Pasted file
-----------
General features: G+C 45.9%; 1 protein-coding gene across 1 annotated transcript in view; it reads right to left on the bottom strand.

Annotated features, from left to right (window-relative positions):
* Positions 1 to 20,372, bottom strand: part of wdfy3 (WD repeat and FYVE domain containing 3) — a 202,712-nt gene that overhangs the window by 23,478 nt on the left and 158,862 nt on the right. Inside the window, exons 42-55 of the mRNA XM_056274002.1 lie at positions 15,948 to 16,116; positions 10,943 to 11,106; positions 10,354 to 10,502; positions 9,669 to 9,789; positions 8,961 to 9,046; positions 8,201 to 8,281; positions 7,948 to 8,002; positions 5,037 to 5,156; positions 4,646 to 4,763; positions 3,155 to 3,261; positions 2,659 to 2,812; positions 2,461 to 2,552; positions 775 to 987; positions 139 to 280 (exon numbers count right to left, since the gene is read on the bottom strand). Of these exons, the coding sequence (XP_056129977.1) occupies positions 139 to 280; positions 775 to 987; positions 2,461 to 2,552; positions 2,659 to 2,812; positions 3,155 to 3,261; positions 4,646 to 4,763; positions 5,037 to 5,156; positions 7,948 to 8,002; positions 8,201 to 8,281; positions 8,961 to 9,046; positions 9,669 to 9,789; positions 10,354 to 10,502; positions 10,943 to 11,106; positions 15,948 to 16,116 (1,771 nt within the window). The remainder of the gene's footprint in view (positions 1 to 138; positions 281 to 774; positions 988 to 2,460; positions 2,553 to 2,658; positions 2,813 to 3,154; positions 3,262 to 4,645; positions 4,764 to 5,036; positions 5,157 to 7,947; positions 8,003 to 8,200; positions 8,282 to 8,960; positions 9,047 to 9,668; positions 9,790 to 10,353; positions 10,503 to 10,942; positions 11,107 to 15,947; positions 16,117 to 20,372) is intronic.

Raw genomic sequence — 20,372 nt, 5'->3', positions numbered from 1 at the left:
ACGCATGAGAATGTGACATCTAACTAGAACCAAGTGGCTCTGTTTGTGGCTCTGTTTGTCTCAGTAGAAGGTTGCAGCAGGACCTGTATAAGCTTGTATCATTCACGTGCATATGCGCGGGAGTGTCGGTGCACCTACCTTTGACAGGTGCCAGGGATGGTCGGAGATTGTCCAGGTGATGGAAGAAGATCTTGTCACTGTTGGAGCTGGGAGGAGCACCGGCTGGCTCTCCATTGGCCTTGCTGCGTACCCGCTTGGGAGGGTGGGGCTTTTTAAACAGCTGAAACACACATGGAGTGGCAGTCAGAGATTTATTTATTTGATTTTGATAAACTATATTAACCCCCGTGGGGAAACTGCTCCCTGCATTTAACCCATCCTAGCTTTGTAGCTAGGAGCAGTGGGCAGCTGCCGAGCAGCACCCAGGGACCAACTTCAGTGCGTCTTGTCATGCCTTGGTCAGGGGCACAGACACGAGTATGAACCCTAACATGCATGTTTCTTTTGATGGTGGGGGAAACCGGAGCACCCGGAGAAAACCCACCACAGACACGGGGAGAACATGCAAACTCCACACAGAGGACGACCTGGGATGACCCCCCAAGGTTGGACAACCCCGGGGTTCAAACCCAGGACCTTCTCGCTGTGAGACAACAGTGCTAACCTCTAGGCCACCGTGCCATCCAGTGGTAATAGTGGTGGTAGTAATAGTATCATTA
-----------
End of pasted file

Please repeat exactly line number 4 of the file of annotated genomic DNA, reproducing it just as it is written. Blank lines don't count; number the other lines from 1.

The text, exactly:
Raw genomic sequence — 20,372 nt, 5'->3', positions numbered from 1 at the left: